Ms. SILVERMAN: You know, I was a bedwetter until I was about 15, and it was humiliating. You know, I was sent to sleepover camp since I was six, and you know, it's a recipe for disaster. But, you know, I guess the silver lining is there's not much to lose after that in life, you know?

(Soundbite of laughter)

Ms. SILVERMAN: I think, you know, doing stand-up when I got a little older, the prospect of bombing was like - who cares? You know?

GROSS: As long as you're not peeing on stage accidentally.

Ms. SILVERMAN: Please, yeah.

GROSS: So what did you do to cover up when you were young, and you were going to sleepover parties or summer camp?

Ms. SILVERMAN: A lot of it was just denial. I think I pretended it didn't happen more often than not. You know, at camp I would just make my bed over it. I would take my clothes off and put it deep into the hamper, and I probably reeked of pee.

At sleepovers, I would kind of pinch myself awake and try to not drink anything too late and like, just go to the bathroom as much as I could. But, you know, when you pinch yourself awake all night, eventually your body gives in when you're a little girl and you fall asleep even deeper than ever. So it was usually unfruitful - or fruitful in a bad way.

(Soundbite of laughter)

GROSS: Did it make you feel out of control - something so fundamental that you couldn't control? Did it make you think that you were just out of control of your body in general?

Ms. SILVERMAN: Yeah, yeah, I think so. That's interesting. I mean, it was frustrating to have something that I couldn't control. It was - you know, I was a hairy kid, you know, with hairy arms and hairy legs because I wasn't allowed to, you know, shave my legs yet. And it was so different than everybody else.

I grew up in a very blond, L.L. Bean kind of New England town, and so the things that were frustrating were things I couldn't control, and that's probably the way it is for everybody to a degree.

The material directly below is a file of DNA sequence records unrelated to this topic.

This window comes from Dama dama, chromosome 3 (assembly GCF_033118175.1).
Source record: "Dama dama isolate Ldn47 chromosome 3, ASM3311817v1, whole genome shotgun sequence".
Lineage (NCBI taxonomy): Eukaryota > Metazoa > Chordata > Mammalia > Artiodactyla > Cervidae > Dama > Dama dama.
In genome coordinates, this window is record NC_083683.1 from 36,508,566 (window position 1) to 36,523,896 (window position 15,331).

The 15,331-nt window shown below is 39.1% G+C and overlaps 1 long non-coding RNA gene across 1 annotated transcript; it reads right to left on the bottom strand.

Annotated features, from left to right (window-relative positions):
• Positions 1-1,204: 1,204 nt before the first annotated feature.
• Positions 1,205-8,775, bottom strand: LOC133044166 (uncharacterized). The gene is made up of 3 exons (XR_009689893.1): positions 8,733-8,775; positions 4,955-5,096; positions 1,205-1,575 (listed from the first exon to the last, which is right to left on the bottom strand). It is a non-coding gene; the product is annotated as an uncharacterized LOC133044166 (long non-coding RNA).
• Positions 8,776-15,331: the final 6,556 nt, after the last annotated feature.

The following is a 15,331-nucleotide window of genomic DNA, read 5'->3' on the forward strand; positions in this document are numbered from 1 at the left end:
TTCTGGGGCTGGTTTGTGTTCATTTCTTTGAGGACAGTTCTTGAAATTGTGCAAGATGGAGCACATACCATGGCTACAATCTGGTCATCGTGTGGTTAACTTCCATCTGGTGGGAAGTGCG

GROSS: So you tell a great story in the book about when you were - I think you were, like, in high school or something, you were watching "The Tonight Show" with Johnny Carson, and a comic comes on, a woman comic, who's talking about bedwetting. And you talk about the impact that had on you. Can you tell that story?

Ms. SILVERMAN: It actually wasn't a comedian but an actress.

GROSS: An actress, yeah.

Ms. SILVERMAN: Her name was Jane Badler, and she was an actress going on Johnny Carson to talk about a miniseries she was in called "V," which coincidentally is now a series that they've revamped.

And she was beautiful, and my mom got excited. She sat with me to watch it because she said this woman had been a Miss New Hampshire once. So it was exciting for us, you know, and there was like a connection. Here's this woman who had been Miss New Hampshire and she's on "The Tonight Show" with Johnny Carson.

And we're watching her, and she very cavalierly talked about being a bedwetter as a child, and I - it was like the Earth stood still. I couldn't believe it, you know, and I - this thing that I was sure would be my deepest, darkest secret of my life was something that was an anecdote for her, that life went on for her, and she was even beautiful and, you know, an actress on television and on Johnny Carson. And it wasn't dirty that she said it, and it wasn't - no one's head exploded, and it kind of blew my mind. My head exploded.

GROSS: I have a question that's maybe much too personal, but - so you can tell me it's too personal, and then I'll drop it.

Ms. SILVERMAN: Okay.

GROSS: So after you got over the bedwetting part of your life, you discovered -not too long after that, you discovered sex and liked it and had lots of it with lots of people. And would it be going too far to suggest that the part of your body that caused you the most humiliation then became a part of your body that gave you a lot of pleasure, connected you to men, opened up, like, a different world?

Ms. SILVERMAN: I think I definitely, at the time, associated it with power. You know, and that is such a neat point that I would never have thought of, but yeah, this - the part of me that caused so much pain and was so, I was so unable to control, became the part of me that controlled, was able to kind of control others.